At the most obvious level, Hu's visit was meant to focus on what US Secretary of State Hilary Clinton has described as America's “most important” bilateral relationship. Book-ended by a 21-gun salute and a state dinner, this trip was all about pomp and circumstance, not politics and discontent. (As a somewhat facetious aside, Obama summoned Barbara Streisand to dine at the White House because Hu is a big fan. Dare I wonder who'll be invited to break bread with our president on his upcoming official visit to the US?)
Obama broached the touchy topic of China's poor human rights record to reassure Congress that Washington wasn't shamelessly kowtowing to Beijing. Beyond that, few contentious issues — which Pakistan potentially is — were raised.
For all the concurrence described above, Pakistan remains a sticking point between Washington and Beijing. Primarily, the US strongly disapproves of the proposed civilian nuclear deal between Pakistan and China. There is also an element of geo-strategic competition in this threesome, with the US and China vying for access to supply and transport routes through Pakistan. An ideological disconnect persists too: as the US manoeuvres to support democracy in Pakistan, it does not want its efforts undermined by China's relative tolerance for authoritarianism.
Washington also remains wary of what Beijing might demand in exchange for support on Pakistan, and would rather save the bargaining chips for jointly tackling North Korea.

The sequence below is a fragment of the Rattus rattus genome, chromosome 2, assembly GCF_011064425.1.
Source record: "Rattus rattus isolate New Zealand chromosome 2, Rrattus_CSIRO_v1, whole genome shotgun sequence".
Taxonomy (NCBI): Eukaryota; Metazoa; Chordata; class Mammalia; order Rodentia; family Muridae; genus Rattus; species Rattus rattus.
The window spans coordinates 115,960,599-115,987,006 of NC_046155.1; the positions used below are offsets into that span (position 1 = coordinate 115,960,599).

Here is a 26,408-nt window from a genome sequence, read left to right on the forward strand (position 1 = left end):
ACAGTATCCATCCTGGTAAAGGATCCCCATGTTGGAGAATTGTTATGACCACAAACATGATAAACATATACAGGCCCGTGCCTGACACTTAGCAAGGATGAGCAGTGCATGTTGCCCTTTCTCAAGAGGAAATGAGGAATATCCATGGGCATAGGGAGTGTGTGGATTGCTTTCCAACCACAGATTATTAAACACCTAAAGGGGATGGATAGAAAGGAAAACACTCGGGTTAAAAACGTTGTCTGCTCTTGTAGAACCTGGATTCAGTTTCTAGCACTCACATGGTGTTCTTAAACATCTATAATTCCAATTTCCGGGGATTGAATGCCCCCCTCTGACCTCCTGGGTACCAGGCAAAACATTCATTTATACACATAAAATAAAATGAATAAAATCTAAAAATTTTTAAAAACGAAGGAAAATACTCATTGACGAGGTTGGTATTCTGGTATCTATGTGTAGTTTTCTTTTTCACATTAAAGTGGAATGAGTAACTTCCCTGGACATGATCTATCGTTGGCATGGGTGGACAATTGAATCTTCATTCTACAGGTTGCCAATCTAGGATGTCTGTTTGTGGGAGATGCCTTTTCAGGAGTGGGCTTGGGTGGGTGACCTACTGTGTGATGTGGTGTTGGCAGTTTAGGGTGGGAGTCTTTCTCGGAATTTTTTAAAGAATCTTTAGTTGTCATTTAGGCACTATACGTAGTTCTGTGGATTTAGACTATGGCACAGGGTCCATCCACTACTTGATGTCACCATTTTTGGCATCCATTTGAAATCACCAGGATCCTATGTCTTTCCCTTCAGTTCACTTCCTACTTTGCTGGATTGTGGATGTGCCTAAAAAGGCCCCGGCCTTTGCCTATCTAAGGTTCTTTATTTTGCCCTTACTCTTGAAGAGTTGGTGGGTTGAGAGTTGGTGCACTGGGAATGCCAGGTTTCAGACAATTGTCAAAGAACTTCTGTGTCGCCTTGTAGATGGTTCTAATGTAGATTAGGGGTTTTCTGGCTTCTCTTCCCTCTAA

And, bluntly speaking, Obama had more urgent economic issues pertaining directly to American interests to discuss with Hu: American job creation, Chinese theft of American intellectual property, barriers to US imports, and, of course, China's artificially low currency rate. Hu, meanwhile, was eager to promote US-China cooperation in engaging with Southeast Asian countries, which have recently reached out to Washington in the hope of countering Beijing's increasing military adventurism.
Pakistani politicians who may be following Obama and Hu's latest encounter can take a lesson from all this. There is a terrible tendency amongst our leadership to remain self-interested and myopic even when the country reaches a terrifying tipping point, as it has now. This failure to muster the political will and consensus to take difficult decisions on economic and security matters is spurred by the delusion — or is it arrogance? — that Pakistan is too important to fail, and that no matter how bad the situation gets, someone else will step in to back us up or bail us out.
Perhaps Hu's American tour can serve as a reminder of the bigger picture, of which we are merely a small part. When seen in light of regional economic and security trends, Pakistan's self-involvement seems ridiculous and counterproductive. Having some perspective should serve as added impetus for our leaders to get the house in order and prioritise our own stability.
The writer is the Pakistan Scholar at the Woodrow Wilson Centre in Washington, DC. email@example.com